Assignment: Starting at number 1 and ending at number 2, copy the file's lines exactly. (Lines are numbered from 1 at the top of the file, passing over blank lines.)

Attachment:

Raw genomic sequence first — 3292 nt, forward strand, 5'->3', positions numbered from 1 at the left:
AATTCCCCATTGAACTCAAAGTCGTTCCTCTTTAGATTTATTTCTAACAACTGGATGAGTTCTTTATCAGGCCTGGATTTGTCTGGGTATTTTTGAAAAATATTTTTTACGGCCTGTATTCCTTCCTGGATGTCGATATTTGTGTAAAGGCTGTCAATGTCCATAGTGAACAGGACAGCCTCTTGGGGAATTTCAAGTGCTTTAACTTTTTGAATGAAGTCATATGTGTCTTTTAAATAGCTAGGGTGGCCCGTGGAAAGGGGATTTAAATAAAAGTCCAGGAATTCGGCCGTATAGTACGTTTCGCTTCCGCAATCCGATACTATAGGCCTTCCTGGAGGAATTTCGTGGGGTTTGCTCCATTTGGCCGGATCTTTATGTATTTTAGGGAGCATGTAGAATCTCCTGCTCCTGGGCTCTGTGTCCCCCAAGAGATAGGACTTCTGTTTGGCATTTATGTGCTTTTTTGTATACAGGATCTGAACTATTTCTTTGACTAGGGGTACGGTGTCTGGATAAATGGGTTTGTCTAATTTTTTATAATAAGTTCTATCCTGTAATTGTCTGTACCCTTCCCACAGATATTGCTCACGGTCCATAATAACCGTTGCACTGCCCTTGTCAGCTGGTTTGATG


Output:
Raw genomic sequence first — 3292 nt, forward strand, 5'->3', positions numbered from 1 at the left:
AATTCCCCATTGAACTCAAAGTCGTTCCTCTTTAGATTTATTTCTAACAACTGGATGAGTTCTTTATCAGGCCTGGATTTGTCTGGGTATTTTTGAAAAATATTTTTTACGGCCTGTATTCCTTCCTGGATGTCGATATTTGTGTAAAGGCTGTCAATGTCCATAGTGAACAGGACAGCCTCTTGGGGAATTTCAAGTGCTTTAACTTTTTGAATGAAGTCATATGTGTCTTTTAAATAGCTAGGGTGGCCCGTGGAAAGGGGATTTAAATAAAAGTCCAGGAATTCGGCCGTATAGTACGTTTCGCTTCCGCAATCCGATACTATAGGCCTTCCTGGAGGAATTTCGTGGGGTTTGCTCCATTTGGCCGGATCTTTATGTATTTTAGGGAGCATGTAGAATCTCCTGCTCCTGGGCTCTGTGTCCCCCAAGAGATAGGACTTCTGTTTGGCATTTATGTGCTTTTTTGTATACAGGATCTGAACTATTTCTTTGACTAGGGGTACGGTGTCTGGATAAATGGGTTTGTCTAATTTTTTATAATAAGTTCTATCCTGTAATTGTCTGTACCCTTCCCACAGATATTGCTCACGGTCCATAATAACCGTTGCACTGCCCTTGTCAGCTGGTTTGATG